- Backover Accidents
- Car Safety
- Family Safety
- Car Safety Ratings (National Highway Traffic Safety Administration)
Provides ratings of safety for cars. Editor's Note - Rollover resistance ratings for SUVs started in 2001. 02-10
- Car Safety Ratings - Poorest Ratings (MSN)
"Most cars in NHTSA's crash tests achieve ratings of three stars or higher on tests in which five stars is the top rating, but the IIHS does not hesitate to hand out ratings of "poor" when cars merit them. NHTSA gives out the occasional sub-three-star rating, but a three-star rating tends to be as low as it goes."
"With an average base price of $15,323 and no prices higher than $19,555, the six least-safe cars on the market come from companies Forbes.com does not ordinarily cover, such as Hyundai, Kia and Suzuki. Some models from these brands -- which are hardly for social climbers -- satisfy bargain hunters but require them to take their chances with personal safety. Hyundai's Elantra, Kia's Optima and Suzuki's Forenza sedans -- like the other vehicles in the slide show -- achieved ratings of "poor," the lowest possible, in two of three Insurance Institute for Highway Safety (IIHS) crash tests (all the cars received their failing grades on the side- and rear-impact tests)." Also included were the Nissan Sentra and the Toyota Corolla."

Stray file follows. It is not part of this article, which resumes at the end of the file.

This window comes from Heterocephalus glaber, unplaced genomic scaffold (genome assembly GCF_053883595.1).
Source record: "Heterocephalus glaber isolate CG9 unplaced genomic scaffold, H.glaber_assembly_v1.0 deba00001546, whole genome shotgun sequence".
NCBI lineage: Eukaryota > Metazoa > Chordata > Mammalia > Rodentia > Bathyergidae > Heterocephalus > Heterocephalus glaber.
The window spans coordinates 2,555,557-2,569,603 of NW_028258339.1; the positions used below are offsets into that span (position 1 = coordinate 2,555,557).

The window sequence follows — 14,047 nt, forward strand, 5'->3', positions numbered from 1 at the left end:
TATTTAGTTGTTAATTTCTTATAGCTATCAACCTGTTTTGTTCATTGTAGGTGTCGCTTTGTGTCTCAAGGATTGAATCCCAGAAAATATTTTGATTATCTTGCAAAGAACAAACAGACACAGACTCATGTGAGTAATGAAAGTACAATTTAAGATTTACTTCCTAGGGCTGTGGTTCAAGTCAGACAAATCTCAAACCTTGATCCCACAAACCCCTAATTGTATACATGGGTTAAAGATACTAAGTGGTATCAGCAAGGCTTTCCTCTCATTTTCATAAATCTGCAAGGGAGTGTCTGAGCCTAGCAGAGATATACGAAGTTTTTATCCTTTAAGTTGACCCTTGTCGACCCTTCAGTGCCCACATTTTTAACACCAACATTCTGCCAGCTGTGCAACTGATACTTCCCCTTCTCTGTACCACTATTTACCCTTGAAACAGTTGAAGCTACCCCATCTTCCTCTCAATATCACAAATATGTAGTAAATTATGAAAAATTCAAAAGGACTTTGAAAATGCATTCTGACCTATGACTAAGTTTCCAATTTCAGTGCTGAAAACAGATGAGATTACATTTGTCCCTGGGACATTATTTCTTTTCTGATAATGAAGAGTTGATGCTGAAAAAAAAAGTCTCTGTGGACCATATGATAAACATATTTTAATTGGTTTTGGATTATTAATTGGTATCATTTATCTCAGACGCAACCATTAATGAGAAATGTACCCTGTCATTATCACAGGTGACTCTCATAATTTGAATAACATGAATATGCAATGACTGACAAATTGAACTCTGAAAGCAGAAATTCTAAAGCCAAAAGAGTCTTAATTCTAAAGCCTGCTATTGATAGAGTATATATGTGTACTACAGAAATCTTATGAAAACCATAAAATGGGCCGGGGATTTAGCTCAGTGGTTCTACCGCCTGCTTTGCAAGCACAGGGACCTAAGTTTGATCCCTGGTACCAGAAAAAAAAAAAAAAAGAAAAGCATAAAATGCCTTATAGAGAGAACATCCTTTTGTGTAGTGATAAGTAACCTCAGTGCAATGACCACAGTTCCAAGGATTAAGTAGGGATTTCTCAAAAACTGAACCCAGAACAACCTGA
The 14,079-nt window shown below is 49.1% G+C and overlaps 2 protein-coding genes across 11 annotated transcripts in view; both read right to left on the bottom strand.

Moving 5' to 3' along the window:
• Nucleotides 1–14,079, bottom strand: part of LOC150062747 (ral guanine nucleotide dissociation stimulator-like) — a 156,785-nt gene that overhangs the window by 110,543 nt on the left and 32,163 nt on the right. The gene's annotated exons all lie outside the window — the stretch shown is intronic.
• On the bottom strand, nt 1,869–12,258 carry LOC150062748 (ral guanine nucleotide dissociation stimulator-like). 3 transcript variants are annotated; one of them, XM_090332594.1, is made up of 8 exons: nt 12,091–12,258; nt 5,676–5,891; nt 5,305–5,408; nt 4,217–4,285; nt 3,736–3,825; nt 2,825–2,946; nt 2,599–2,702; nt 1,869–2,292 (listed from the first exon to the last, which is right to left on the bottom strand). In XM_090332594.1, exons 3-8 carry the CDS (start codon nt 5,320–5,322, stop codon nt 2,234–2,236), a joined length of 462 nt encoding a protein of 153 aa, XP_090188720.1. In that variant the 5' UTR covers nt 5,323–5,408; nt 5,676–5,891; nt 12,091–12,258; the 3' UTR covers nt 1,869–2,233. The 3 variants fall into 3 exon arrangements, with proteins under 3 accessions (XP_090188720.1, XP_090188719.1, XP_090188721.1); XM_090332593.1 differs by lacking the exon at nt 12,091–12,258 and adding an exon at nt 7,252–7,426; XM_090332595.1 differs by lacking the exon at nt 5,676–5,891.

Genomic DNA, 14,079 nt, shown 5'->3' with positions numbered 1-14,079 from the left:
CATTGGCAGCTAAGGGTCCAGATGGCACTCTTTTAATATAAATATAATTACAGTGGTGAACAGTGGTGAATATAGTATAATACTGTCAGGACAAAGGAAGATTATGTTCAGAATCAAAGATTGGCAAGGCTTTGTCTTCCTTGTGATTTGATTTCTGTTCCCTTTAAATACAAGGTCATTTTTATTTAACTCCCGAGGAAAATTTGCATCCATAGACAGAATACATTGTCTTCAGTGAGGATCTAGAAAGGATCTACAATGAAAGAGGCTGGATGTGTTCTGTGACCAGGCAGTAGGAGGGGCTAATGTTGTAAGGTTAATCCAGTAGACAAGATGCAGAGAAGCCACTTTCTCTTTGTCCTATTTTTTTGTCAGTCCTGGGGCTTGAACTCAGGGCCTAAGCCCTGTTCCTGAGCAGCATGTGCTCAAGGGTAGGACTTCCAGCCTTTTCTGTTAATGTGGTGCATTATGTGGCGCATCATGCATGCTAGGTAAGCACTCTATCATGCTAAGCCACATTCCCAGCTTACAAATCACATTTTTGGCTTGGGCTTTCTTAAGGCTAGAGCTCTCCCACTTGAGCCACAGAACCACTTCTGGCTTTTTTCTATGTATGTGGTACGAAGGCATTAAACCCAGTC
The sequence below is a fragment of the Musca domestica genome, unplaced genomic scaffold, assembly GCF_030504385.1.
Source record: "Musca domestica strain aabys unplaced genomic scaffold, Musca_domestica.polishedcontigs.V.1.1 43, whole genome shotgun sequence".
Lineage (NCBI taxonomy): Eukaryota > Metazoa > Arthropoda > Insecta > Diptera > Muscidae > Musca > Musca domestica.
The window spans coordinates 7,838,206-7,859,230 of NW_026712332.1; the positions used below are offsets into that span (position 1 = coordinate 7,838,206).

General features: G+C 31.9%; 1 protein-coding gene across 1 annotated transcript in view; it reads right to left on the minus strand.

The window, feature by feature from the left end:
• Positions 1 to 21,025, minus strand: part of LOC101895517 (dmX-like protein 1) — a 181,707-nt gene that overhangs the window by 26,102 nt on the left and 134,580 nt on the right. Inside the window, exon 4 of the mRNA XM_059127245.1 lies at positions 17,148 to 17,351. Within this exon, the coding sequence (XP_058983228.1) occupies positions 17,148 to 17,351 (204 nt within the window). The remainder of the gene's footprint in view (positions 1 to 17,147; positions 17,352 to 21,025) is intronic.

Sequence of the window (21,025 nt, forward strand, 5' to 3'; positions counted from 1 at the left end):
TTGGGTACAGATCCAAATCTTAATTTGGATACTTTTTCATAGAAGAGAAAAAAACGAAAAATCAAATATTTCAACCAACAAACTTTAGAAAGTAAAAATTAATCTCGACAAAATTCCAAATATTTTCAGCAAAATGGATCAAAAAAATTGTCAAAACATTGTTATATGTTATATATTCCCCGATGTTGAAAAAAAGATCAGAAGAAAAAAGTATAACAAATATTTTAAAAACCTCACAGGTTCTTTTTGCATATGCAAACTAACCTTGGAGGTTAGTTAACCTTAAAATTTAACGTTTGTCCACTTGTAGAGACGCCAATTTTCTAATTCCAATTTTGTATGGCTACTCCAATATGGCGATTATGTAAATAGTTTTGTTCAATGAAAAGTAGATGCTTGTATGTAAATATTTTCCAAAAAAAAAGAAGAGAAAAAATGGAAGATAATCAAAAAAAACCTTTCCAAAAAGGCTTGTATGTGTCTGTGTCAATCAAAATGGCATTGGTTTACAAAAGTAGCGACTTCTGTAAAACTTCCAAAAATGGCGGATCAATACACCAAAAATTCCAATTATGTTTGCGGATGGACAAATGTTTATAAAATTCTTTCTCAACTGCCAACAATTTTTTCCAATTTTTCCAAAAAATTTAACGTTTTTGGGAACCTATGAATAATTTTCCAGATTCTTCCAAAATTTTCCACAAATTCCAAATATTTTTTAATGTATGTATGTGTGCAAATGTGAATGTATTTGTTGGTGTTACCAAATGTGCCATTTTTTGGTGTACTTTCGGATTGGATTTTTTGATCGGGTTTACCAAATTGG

"The other trend is that side airbags, though frequently optional, should be mandatory. The IIHS often gives 'poor' side-impact crash-test scores to vehicles tested without optional side airbags. Add side airbags in a side-impact test and a vehicle's score can go from the lowest possible to the second highest possible. But some vehicles, such as the Hyundai Elantra, manage to achieve "poor" side-impact scores despite having standard side bags." 11-05
- Rollover Safety of Cars - A Timeline (PBS.org)
Provides a history of investigation of rollovers of cars, especially SUVs, and the failure of Congress, the auto industry, and federal administrations to protect the safety of consumers. Visitors sometimes spell as roll over. 2-02
- SUV Safety - Perception vs Reality (National Highway Traffic Safety Administration)
"The Explorer and other sport utilities are built in such a way that makes them extremely dangerous to cars. In fact, a federal study found that the Explorer is 16 times as likely as the typical family car to kill the other driver in a crash. If you look at the numbers, almost as many people are being killed unnecessarily, additionally, in cars each year by Explorers as died in tire-related crashes of Explorers over the last decade." 2-02